Germany Must Put Philipp Lahm Back in Defence If They Want to Beat France

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Germany Must Put Philipp Lahm Back in Defence If They Want to Beat France
Matthias Hangst/Getty Images

Tactical decisions could be the key when Germany meet France in the quarter-finals of the World Cup on Friday. If Germany want to win, Joachim Low has to sort out his midfield.

You could see in the last-16 match against Algeria that there were a number of issues with the set-up. I was very impressed by Algeria, the way they pressed the ball and the way they moved on the counter-attack. They were physically very strong and also very quick, and Germany struggled to cope with them—but some of the problems were of their own making.

I think the balance of the team is wrong at the moment, because I don’t think Philipp Lahm should be playing in midfield. I think his positional sense is poor—time and time again in games for the national team he was further upfield than the ball, which affects the team by leaving them way too open at the back.

Perhaps he can do that for Bayern Munich—where all the players have longer to work on their positional responsibilities and know when to cover for team-mates—but not for the national side.

You also then have two centre-backs playing at the full-back positions, while one of the best full-backs in the world is playing in midfield instead. It just does not make sense. Obviously you don’t wish an injury on anyone, but you do wonder if Shkodran Mustafi getting injured in the game against Algeria was a blessing in disguise because it meant Lahm had to be moved back to full-back for the rest of the game. Germany went on to win, and I hope Lahm stays at full-back now.

If they want to have any chance against France he needs to stay there.

Clive Rose/Getty Images

As the defensive midfielder, Lahm should be the security, but time and time again on the counter-attack he rarely offers any protection. Even in the games beforehand he has joining up with the play—he was often ending up on one of the wings while the team was in possession—and this is not what you want from your holding midfielder. You want Bastian Schweinsteiger or Toni Kroos in those positions.

That’s the key issue, that the midfield unit looks unbalanced. It’s partly because Lahm wanted to play there, and the manager gave him the power to do that, but Low now needs to change that.

The problem for Low is that there are still doubts over whether both Schweinsteiger and Sami Khedira are fit enough to play the full 90 (or 120) minutes. It is obviously a big risk to start one player who you do not know can go the distance, let alone two.

Now if Low doesn’t think that one of them can go the distance, then he has to play Kroos in a deeper role and one of the other two alongside him in central midfield, with Mario Goetze—or even bring in Julian Draxler—further forward alongside Mesut Ozil, Andre Schurrle and Thomas Mueller.

But he needs to sort out the midfield balance, because with Lahm it is not working. 

Further forward, I thought Schurrle did well in changing the game against Algeria. It might also be time to give Draxler a chance to impress. Goetze struggled against Algeria, and he has not really fired in this World Cup after an underwhelming first season at Bayern Munich. I thought the recent criticism of Mesut Ozil was harsh, though—I think it has got to the point where if he does not do something absolutely amazing in a game he is criticised.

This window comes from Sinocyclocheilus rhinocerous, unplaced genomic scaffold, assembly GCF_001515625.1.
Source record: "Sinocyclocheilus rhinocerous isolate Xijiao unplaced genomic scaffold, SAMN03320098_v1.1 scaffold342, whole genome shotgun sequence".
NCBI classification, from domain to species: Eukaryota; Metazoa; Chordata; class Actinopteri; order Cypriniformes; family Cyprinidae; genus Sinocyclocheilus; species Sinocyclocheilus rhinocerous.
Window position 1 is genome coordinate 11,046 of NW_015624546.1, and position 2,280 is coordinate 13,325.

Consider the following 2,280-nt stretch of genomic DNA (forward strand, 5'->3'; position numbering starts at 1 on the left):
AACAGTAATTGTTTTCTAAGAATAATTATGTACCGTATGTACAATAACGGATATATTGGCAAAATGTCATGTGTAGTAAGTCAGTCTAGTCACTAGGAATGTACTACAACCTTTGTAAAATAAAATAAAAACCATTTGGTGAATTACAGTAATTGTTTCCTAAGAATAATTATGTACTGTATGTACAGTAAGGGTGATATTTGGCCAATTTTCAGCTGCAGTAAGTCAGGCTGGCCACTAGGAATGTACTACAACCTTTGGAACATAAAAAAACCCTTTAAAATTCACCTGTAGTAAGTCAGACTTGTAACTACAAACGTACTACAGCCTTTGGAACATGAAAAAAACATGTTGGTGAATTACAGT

Yes he was not fantastic in the game against Algeria, but over the course of the tournament, I think he has been one of Germany’s better players. He can be a big asset against France.

Jeff Gross/Getty Images

I think you can make the case that France have been the most impressive side of the tournament so far, although they have also had their moments of being disappointing. They struggled to get into the game against Nigeria, but they eventually came out on top, which is a good sign; you need to find a way to win games even when you are not at your best, and France did just that.

Obviously there was a big difference when Olivier Giroud came off, so I think Didier Deschamps has to play Karim Benzema alone through the middle against Germany with Antoine Griezmann coming in from the left. Benzema and Giroud clearly did not work as well as a partnership against Nigeria as they did against the Swiss, and their partnership is probably not ideally suited for the Germany back line.

Benzema, though, is one of their best players, and along with Griezmann he could exploit the slight lack of pace in the German back line. Germany will be hoping that they have Mats Hummels back after illness in order to deal with him.

With Paul Pogba, Blaise Matuidi and Yohan Cabaye so effective for France, the midfield battle will be key, so the question for Germany becomes, how do you combat that?

I think Low has got to move Lahm back to right-back from the start, and then depending on fitness, play Kroos and Schweinsteiger in the middle, with Schurrle, Ozil and Goetze behind Mueller.

If Khedira and Schweinsteiger are both in the condition to finish the game, then perhaps you can push Kroos forward and drop Goetze to the bench, but that looks doubtful at this point.

Injuries have hampered Low’s options—especially the ones picked up before the tournament started—but he now has to make the most of what he has. It has not been easy, but Germany are still in the World Cup. And as long as they are in it, they have got a chance to win it.

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